3. We don't run the world. Reinhold Niebuhr said it best: America can't manage history. Part of the reason the trope of American decline has so much resonance today is that we have idealized our past role and power in the world. At best, the United States has had moments when it found a way to project its military, political, and economic power effectively: 1945-1950 in postwar Europe, the early 1970s détente with the Soviets and the opening to China, and the tail end of Ronald Reagan's and George H.W. Bush's administrations. But the notion that we are an effective hegemon in the Middle East has never been the case. That region is littered with the remains of great powers who thought wrongly that they could impose their will on small tribes. What makes us believe we can build nations there and mediate historic conflicts we scarcely understand?

The Arab Awakening caught the United States by surprise, washed away many of its allies and adversaries, and dramatically reduced its political space to maneuver. America can play an indispensable role at times if it has a good deal of buy-in from the locals and a sound strategy. Think Jimmy Carter at Camp David with Israel's Menachem Begin and Egypt's Anwar Sadat, or Bush 41 in the first Gulf War. But these successes are rare, the exception rather than the rule, and they may be rarer still in the future.

4. We ignore the past at our own peril. During the course of nearly 25 years in government, I can count on one hand the number of times I drew on history to argue for or against an issue. And I'm a trained historian. History doesn't repeat, Mark Twain observed; it rhymes. We need to look for those past rhythmic patterns as we assess liability, opportunity, and risk in the present. Forget the specific lessons of history; study it because it's a guard against the transgressions that can get great powers and their presidents into real trouble.

The United States occupied Japan for seven years between 1945 and 1952; not a single American was killed in a hostile action by the Japanese during that period. What do you suppose we were thinking when we invaded Iraq with insufficient forces and a woeful misunderstanding of the country's history, politics, and sectarian landscape? We weren't, and that's the point. Understanding why Carter succeeded at the Camp David summit in 1978 might have spared Clinton his failure at his own summit. (We in fact did our due diligence on this one, but chose to ignore those lessons and rely on our hopes over others' experience -- with predictable results.) Indeed, the notion that the world begins anew with each administration -- without much reference to the past -- is a serious flaw in the way any new administration fashions its policies.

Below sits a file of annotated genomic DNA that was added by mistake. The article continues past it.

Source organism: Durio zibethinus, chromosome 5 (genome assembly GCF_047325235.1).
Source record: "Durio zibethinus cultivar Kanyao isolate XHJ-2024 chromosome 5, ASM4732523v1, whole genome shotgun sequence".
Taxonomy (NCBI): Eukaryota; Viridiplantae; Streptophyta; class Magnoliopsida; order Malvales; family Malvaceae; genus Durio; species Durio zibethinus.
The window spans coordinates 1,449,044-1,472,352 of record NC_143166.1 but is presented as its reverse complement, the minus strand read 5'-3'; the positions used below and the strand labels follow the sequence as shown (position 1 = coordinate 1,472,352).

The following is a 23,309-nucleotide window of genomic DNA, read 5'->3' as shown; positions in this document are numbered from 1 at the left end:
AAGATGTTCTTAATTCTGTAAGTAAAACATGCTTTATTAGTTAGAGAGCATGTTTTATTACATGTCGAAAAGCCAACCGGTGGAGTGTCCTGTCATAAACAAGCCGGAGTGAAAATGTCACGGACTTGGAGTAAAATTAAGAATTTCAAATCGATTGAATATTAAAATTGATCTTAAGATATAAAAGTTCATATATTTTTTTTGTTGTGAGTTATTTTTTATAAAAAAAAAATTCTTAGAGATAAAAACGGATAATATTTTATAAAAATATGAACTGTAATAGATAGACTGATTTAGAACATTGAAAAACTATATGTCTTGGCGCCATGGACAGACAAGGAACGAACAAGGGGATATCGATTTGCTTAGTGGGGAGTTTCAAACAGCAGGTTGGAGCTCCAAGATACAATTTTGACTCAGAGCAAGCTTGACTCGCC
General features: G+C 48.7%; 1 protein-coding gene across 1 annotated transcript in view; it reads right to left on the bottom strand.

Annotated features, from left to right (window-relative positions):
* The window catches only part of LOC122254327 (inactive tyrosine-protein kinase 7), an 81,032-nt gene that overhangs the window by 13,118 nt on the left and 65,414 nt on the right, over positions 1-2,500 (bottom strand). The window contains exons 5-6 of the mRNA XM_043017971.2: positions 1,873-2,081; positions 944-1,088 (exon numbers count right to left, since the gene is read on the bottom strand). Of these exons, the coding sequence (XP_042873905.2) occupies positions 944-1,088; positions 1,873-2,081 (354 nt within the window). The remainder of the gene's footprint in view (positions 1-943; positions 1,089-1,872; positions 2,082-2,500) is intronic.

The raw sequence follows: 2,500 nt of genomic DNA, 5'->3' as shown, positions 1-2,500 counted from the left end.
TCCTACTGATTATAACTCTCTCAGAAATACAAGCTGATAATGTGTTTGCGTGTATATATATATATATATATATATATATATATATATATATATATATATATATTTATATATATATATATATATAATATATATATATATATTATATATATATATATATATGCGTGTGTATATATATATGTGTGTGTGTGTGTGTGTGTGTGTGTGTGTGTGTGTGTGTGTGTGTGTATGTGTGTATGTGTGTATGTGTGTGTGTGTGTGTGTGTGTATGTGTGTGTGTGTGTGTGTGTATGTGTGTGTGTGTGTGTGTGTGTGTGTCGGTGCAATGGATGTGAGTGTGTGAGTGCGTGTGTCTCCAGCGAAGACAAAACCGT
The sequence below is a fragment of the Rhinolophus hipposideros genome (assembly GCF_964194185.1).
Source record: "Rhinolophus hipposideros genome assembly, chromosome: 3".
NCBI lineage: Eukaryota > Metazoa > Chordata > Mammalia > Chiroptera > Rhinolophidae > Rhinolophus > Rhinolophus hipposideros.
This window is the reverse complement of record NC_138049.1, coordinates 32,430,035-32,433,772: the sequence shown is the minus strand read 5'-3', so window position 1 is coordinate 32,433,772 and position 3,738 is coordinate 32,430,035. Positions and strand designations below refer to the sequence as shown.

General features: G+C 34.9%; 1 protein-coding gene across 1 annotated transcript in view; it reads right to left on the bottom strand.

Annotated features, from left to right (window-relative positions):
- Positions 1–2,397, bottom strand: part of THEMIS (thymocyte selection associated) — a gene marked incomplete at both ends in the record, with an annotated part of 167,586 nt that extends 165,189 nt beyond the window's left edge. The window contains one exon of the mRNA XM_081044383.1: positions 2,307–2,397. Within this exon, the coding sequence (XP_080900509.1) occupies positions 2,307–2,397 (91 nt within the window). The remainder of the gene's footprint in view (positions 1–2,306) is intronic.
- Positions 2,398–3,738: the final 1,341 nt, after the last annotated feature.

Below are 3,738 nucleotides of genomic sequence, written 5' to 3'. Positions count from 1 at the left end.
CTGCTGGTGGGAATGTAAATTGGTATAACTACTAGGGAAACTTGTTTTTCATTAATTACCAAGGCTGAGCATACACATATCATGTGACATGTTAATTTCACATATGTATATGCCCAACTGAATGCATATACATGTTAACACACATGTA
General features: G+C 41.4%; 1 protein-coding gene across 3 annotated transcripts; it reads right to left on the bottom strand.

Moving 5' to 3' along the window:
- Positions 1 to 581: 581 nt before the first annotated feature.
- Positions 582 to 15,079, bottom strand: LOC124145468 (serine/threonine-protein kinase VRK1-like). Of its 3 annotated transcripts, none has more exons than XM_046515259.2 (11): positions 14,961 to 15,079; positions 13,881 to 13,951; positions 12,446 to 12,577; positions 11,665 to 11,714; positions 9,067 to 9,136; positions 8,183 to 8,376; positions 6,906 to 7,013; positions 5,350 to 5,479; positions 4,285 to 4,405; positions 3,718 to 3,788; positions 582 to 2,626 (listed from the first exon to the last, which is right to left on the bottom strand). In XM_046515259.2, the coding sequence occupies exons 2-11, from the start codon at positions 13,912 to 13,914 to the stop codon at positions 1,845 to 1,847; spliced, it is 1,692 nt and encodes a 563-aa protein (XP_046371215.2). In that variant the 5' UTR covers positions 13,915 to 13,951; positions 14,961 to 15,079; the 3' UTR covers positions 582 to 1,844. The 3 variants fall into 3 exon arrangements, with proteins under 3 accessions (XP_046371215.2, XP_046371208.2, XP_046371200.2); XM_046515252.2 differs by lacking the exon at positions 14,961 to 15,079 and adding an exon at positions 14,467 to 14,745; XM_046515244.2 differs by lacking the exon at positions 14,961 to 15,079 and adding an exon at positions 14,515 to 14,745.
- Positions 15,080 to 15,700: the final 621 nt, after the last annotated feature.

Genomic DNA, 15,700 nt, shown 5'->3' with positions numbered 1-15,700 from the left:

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Each week, Reality Check will look at a salient issue in U.S. foreign policy with a view to asking some of the tough questions and sorting through how the United States might find a better balance in its policies. Next week we'll take a look at Syria and the week after at Iran, both poster children for the new kinds of challenges and traps that America faces without many good options.

I admit to a certain bias here. I am not a declinist; America is still the most consequential country on Earth. And I still believe in American greatness, though perhaps these days with a somewhat smaller G. America is not a potted plant that lacks the will or capacity to act in ways that can make the world a better place. At the same time, my days of trying to fix things have made me a bit wiser and more respectful when it comes to the need for rigorous and disciplined thinking before we throw ourselves into or at a challenge. We live in a cruel and unforgiving world, much of which is no longer as easily amenable to the application of conventional military and diplomatic power as it once was. Nor are the domestic sources of that power in the healthiest condition.

Think about it: We have only recently come out of one of the two longest wars in U.S. history. And victory in Iraq and Afghanistan (if we can even speak in such terms) seems to be measured more not by whether we can win, but by whether we can ever fully leave, and what we will leave behind if we do.

If there were a shorthand way of summoning up my view of America's role in the world today, I'd borrow a phrase from Jack Kennedy, who once described himself as an "idealist without illusion." The United States has the capacity to do much good in the world, and it must never abandon that goal. But as we seek to change things, we must keep our eyes wide open. These days, when America contemplates projecting its power abroad, it must ask and answer at least three questions: Should we do it? Can we do it? And what will it cost in relation to what we hope to achieve? The answers will never be precise, and the process always messy. But if asked and answered honestly with depth and discipline, we'll stand a better chance. None of this guarantees success, but it might go a long way in helping us reduce the odds of failure.